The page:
Guide to the Different Classes of
Fire in the UK from A to F

A guide to the classes of fire in the uK from a to f

Learning to recognise and react to different fire classes is an essential requirement of fire safety training and specifically fire extinguisher training.

All fires have the potential to endanger lives and destroy businesses, therefore it is extremely important to recognise the differences between the various types of fire, known as ‘class’.

The ‘class of a fire’ is determined by the type of fuel that is burning, and this allows appropriate fire extinguisher media to be identified.

Fire extinguishers are an integral part of the fire safety provisions for any building and it is important to ensure that the correct type of fire extinguisher is installed and maintained.

Your fire risk assessment will identify the need for specific fire extinguishers in relation to the hazards on the premises. Thorough knowledge of the characteristics of the various types of extinguishers is therefore required by the competent person carrying out the fire risk assessment.

The Legal Position

Under the Regulatory Reform (Fire Safety) Order 2005 (FSO) the Responsible person (RP) has a general duty to take general fire precautions (Article 8) and as defined under Article 4(1)(d) ‘measures in relation to the means for fighting fires on the premises;’

This is further defined in Article 13;

‘(1)……. The responsible person must ensure that: 

a)  The premises are, to the extent that it is appropriate, equipped with appropriate firefighting equipment….. and

b)  Any non-automatic firefighting equipment so provided is easily accessible, simple to use, and indicated by signs. 

(2) for the purposes of Paragraph (1) what is appropriate is to be determined having regard to the dimensions and use of the premises, the equipment contained on the premises, the physical and chemical properties of the substances likely to be present, and the maximum number of persons who may be present at any one time.’

Employers must provide the correct fire extinguisher suitable for the type of fire likely to occur on their premises.

Classes of Fire

There are currently six classes of fire i.e., Class A, B, C, D, Electrical, and F. Fires are classified according to the material that ignites the fire.

Below we provide a brief overview of each class of fire and a Fire Extinguisher Classification Chart.

Class A fires - Combustible materials:

Caused by flammable solids, such as plastics, wood, paper, straw, coal, textiles, furniture, etc. Most of these materials are organic (sometimes known as ‘carbonaceous materials’).

Class A fires are probably the most common type of fire and they can spread quickly if there are enough combustible materials, oxygen, and heat to sustain the fire. Most commercial and industrial premises are likely to contain a large number of common combustibles, so preventing Class A fires requires knowledge, vigilance, and regular premises inspection to ensure fire hazards are kept to a minimum.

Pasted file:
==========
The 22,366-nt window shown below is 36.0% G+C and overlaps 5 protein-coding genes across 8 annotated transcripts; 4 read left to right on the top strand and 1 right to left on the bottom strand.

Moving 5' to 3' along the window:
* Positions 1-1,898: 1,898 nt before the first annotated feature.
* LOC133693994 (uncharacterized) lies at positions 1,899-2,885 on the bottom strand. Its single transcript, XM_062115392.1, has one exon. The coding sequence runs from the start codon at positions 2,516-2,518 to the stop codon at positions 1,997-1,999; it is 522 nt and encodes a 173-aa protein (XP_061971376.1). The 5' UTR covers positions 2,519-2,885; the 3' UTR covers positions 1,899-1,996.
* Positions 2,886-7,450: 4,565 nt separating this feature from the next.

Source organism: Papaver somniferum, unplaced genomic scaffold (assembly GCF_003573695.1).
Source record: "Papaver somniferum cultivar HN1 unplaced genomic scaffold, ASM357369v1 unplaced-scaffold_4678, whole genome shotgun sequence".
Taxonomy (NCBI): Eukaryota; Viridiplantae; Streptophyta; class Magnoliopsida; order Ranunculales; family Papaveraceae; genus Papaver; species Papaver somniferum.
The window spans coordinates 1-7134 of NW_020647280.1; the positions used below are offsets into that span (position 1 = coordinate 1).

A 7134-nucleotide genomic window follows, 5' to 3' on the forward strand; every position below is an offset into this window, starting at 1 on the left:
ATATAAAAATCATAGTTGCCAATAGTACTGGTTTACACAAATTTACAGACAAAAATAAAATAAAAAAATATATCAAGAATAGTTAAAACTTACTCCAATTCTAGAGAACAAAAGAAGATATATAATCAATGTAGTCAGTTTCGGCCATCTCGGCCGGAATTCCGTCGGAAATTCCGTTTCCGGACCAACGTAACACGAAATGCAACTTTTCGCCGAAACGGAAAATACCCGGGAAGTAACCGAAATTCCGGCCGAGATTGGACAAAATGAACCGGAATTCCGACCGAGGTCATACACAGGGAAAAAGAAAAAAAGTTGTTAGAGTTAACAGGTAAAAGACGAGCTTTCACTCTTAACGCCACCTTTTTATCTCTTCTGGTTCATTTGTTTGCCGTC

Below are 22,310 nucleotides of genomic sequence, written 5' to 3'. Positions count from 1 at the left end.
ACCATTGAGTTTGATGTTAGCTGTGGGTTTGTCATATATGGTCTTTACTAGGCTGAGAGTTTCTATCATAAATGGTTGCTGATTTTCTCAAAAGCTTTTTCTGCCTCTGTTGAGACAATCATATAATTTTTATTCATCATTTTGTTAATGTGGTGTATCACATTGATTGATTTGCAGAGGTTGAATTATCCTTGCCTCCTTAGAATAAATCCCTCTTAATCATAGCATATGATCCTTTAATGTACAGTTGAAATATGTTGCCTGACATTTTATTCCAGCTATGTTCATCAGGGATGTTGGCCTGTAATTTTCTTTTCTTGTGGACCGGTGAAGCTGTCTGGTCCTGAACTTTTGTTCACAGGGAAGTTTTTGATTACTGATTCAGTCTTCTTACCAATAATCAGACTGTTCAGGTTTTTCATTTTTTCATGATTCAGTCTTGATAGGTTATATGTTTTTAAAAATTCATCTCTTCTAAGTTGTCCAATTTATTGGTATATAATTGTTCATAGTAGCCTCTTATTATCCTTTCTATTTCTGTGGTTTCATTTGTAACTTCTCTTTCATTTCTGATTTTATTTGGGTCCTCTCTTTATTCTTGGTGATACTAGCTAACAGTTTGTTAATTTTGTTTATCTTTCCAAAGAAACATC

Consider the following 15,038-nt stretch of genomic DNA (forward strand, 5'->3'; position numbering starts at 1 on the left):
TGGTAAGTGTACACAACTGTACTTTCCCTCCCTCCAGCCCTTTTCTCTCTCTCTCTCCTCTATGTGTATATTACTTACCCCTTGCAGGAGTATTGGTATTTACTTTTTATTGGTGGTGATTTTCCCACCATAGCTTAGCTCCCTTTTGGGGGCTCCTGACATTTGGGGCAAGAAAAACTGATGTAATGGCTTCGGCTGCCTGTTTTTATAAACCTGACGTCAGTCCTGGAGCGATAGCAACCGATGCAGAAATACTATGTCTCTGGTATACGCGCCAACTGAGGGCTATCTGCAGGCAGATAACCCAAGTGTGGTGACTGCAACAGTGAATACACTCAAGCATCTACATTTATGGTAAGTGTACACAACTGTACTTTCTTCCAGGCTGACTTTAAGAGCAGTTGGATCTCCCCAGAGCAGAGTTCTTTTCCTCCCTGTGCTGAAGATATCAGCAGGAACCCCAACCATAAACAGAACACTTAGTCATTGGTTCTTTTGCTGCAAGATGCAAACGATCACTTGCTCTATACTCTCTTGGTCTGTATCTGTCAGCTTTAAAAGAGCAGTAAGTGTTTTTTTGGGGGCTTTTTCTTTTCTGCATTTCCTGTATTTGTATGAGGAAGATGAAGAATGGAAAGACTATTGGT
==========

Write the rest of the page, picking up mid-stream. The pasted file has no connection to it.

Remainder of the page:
The appropriate extinguishers used to tackle a Class A fire include water, foam, dry powder, and wet chemical extinguishers.

Class A fire symbol

Class B fires - Flammable liquids:

Such as petrol, diesel, oils, turpentine, paraffin, paint, ethanol, methanol, etc.

Class B fires are incredibly dangerous and can occur in any area where flammable liquids are stored or used such as garages, construction sites, warehouses, hospitals, and laboratories.

Flammable liquids have a low flash point so they burn easily when an open flame or other ignition point is introduced. A match, lighter or spark can ignite the vapours of a flammable liquid, so proper storage is required to minimise the chances of a Class B fire occurring.

Businesses should limit the number of flammable liquids present as far as possible, and these should be kept well clear of any source of ignition. Open flames should never be introduced to an area where flammable liquids are stored.

The appropriate extinguishers used to tackle a Class B fire include CO2, foam, and dry powder extinguishers.

Class B fire symbol

Class C fires - Flammable gases:

Such as propane, butane, methane, natural gas, hydrogen, etc.

Flammable gases are highly volatile and pose a major fire and explosion risk, therefore in any industrial or commercial area where flammable gases are used, they should be kept stored in a secure location that is strictly monitored and kept clear of open flames.

The concentration of flammable gases in the air will dictate the potential fire hazard, and even small or isolated leaks of these gases can lead to quick ignition if an open flame or igniter is introduced.

The appropriate extinguisher used to tackle a Class C fire is a dry powder extinguisher.

Class C fire symbol

Class D fires - Combustible metals:

Fuelled by ignited metals such as magnesium, aluminium, lithium, titanium, potassium, etc.